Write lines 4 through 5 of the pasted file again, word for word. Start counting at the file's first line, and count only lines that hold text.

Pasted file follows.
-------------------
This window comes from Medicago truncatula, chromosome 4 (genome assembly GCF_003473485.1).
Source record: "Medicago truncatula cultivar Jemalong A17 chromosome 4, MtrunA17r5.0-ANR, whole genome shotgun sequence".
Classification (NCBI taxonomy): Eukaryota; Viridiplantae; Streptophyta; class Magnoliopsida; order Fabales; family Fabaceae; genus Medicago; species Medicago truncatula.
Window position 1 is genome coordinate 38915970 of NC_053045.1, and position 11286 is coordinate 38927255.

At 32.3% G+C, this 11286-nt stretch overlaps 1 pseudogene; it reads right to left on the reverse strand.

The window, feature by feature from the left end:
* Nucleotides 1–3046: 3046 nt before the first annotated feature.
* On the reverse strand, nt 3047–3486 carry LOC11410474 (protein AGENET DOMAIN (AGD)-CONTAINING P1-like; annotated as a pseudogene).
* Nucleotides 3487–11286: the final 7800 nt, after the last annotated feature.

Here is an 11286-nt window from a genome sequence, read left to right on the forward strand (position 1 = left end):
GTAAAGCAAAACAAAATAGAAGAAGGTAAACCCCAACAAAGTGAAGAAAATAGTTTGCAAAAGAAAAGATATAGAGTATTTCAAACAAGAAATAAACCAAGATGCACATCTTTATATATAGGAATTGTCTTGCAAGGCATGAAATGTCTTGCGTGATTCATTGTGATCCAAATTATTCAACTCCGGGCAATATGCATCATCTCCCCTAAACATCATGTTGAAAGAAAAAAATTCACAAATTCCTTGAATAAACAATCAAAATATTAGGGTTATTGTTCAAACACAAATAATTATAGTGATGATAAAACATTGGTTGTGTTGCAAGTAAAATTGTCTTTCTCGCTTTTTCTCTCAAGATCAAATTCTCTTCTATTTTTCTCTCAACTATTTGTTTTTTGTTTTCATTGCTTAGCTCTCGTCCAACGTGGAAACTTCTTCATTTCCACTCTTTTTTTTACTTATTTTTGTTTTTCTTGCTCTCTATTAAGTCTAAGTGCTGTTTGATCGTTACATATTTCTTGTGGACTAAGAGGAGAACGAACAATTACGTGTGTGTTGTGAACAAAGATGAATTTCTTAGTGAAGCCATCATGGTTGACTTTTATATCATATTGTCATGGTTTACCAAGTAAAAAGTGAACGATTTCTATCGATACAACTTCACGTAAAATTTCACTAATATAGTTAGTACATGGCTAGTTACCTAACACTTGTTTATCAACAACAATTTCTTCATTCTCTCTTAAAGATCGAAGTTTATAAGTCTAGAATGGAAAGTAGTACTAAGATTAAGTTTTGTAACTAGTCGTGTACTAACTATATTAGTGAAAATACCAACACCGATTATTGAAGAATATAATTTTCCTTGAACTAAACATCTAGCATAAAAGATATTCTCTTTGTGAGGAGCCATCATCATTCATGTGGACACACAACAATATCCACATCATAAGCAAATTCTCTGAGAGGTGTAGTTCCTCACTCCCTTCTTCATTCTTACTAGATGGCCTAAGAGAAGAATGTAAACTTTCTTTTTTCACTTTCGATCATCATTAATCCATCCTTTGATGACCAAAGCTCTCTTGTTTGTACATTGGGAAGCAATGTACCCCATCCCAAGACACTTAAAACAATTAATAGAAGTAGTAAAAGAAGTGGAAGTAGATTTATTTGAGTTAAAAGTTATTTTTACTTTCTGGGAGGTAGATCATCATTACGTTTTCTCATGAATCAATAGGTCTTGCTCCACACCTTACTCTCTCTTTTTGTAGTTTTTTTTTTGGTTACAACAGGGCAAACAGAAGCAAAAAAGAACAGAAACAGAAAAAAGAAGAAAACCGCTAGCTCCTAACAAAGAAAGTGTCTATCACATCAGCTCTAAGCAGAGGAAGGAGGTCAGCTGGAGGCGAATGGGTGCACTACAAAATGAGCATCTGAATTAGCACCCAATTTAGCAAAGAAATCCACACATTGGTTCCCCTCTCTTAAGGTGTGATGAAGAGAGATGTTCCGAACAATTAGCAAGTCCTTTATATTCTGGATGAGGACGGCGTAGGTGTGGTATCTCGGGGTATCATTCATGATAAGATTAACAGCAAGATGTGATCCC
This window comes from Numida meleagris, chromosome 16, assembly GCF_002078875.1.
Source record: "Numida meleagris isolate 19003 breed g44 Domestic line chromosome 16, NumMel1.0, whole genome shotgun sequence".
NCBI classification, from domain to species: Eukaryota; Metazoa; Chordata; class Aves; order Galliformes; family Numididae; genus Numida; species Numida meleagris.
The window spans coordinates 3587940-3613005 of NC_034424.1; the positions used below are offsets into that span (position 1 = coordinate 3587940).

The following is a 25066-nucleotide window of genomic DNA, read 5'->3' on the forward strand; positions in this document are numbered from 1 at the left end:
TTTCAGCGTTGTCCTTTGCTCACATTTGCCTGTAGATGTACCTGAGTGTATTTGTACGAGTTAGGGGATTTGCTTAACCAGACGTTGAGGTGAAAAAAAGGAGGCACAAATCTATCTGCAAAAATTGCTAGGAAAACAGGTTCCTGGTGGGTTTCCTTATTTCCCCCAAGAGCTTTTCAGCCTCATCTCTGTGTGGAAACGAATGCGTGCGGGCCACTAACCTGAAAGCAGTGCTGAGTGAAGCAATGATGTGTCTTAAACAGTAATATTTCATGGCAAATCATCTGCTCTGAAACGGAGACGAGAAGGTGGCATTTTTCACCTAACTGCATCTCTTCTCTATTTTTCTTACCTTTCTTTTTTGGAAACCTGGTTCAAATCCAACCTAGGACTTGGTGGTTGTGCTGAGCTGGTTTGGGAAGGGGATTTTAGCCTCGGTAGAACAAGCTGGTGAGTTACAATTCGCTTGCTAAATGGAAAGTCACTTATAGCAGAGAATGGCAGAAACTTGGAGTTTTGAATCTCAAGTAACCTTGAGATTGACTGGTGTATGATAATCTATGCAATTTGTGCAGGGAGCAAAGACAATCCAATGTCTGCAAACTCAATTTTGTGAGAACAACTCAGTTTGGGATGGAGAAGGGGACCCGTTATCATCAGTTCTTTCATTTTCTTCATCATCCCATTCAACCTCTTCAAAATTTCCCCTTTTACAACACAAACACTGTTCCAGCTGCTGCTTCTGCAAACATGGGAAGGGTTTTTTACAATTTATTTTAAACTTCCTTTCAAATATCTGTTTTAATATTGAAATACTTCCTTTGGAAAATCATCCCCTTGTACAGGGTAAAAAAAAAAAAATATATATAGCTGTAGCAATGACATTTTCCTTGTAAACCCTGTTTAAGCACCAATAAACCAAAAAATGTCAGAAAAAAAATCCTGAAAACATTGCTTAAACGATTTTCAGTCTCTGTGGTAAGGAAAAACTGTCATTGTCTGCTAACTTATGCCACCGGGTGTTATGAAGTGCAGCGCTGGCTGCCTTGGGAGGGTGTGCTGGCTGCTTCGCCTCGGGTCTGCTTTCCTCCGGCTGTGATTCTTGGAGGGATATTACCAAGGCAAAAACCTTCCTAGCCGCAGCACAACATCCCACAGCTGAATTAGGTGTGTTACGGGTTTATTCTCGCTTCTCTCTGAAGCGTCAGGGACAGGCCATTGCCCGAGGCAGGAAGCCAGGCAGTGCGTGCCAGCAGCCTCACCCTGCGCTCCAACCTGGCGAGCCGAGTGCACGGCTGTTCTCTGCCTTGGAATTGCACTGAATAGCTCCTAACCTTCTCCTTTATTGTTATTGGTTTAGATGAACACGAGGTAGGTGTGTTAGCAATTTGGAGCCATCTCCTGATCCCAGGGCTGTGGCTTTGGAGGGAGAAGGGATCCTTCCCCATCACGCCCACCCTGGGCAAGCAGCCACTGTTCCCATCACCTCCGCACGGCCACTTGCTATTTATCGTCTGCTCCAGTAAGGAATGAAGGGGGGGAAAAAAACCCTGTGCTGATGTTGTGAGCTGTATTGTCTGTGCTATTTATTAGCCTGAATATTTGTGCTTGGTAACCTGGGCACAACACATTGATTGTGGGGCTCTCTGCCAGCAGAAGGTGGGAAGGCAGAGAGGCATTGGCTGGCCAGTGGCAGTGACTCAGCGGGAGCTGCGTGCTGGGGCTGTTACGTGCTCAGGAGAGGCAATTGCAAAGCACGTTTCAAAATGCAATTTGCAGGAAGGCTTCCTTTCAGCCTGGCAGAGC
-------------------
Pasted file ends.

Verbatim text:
Window position 1 is genome coordinate 38915970 of NC_053045.1, and position 11286 is coordinate 38927255.

At 32.3% G+C, this 11286-nt stretch overlaps 1 pseudogene; it reads right to left on the reverse strand.